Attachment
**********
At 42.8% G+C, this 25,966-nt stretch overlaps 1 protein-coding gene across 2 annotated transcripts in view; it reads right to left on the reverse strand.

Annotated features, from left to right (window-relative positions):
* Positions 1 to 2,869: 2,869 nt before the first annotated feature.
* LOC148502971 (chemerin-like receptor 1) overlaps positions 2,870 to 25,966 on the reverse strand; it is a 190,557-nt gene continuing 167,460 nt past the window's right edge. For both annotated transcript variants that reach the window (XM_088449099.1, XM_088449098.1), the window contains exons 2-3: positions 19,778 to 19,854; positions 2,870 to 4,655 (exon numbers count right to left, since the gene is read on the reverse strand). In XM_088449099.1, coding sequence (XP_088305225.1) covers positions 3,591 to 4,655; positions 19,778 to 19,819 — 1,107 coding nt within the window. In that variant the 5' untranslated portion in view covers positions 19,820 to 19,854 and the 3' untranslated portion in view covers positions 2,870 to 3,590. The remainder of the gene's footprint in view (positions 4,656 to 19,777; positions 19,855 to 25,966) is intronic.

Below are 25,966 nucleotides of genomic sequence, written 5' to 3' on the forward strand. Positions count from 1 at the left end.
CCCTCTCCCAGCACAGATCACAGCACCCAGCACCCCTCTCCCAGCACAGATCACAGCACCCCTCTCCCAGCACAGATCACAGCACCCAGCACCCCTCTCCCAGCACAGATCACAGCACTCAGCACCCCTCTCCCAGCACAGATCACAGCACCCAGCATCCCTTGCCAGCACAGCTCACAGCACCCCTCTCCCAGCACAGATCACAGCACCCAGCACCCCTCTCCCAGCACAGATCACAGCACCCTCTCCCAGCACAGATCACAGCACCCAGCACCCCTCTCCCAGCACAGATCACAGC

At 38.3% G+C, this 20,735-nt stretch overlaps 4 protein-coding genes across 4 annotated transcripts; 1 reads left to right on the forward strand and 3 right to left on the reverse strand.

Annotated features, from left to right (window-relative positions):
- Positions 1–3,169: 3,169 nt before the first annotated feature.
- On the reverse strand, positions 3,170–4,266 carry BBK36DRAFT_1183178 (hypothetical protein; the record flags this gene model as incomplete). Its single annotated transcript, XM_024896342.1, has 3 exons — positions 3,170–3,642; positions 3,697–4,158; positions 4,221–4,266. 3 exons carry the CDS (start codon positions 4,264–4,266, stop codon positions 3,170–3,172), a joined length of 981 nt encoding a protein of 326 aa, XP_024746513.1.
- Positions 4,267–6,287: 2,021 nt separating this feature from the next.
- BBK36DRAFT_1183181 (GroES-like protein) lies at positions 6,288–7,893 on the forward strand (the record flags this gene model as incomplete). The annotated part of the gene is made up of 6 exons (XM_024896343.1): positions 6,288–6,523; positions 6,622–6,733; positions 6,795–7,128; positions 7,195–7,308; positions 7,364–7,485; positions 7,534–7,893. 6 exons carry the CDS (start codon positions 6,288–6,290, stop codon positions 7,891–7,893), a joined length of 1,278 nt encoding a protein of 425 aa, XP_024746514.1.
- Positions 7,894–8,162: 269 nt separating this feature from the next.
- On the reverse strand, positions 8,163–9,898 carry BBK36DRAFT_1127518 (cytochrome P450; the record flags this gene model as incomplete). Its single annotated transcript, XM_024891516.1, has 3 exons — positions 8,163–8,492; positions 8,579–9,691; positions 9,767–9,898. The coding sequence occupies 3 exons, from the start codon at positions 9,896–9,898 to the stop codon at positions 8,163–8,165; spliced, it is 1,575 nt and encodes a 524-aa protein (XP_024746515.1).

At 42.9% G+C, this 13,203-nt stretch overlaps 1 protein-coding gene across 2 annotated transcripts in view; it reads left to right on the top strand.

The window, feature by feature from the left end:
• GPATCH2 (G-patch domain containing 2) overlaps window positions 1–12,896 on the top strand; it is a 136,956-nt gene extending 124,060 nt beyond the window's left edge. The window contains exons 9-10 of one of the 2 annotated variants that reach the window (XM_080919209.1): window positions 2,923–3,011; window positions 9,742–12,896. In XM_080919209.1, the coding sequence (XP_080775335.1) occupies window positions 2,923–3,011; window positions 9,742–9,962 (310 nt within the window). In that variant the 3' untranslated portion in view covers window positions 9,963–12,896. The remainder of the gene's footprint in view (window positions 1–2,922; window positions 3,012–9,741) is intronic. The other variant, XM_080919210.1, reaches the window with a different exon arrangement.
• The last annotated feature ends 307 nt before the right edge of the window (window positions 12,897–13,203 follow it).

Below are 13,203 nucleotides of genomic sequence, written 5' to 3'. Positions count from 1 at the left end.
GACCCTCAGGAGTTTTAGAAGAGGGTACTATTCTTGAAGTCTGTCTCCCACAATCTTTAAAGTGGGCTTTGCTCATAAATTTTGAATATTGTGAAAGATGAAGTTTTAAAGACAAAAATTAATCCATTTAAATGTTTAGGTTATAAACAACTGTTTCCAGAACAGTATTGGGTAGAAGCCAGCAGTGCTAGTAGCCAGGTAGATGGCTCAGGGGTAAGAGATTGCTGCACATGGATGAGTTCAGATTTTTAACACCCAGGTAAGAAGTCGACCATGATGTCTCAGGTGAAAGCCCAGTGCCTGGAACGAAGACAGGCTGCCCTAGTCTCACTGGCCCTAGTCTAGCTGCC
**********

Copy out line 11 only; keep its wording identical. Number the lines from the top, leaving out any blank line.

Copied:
- Positions 4,267–6,287: 2,021 nt separating this feature from the next.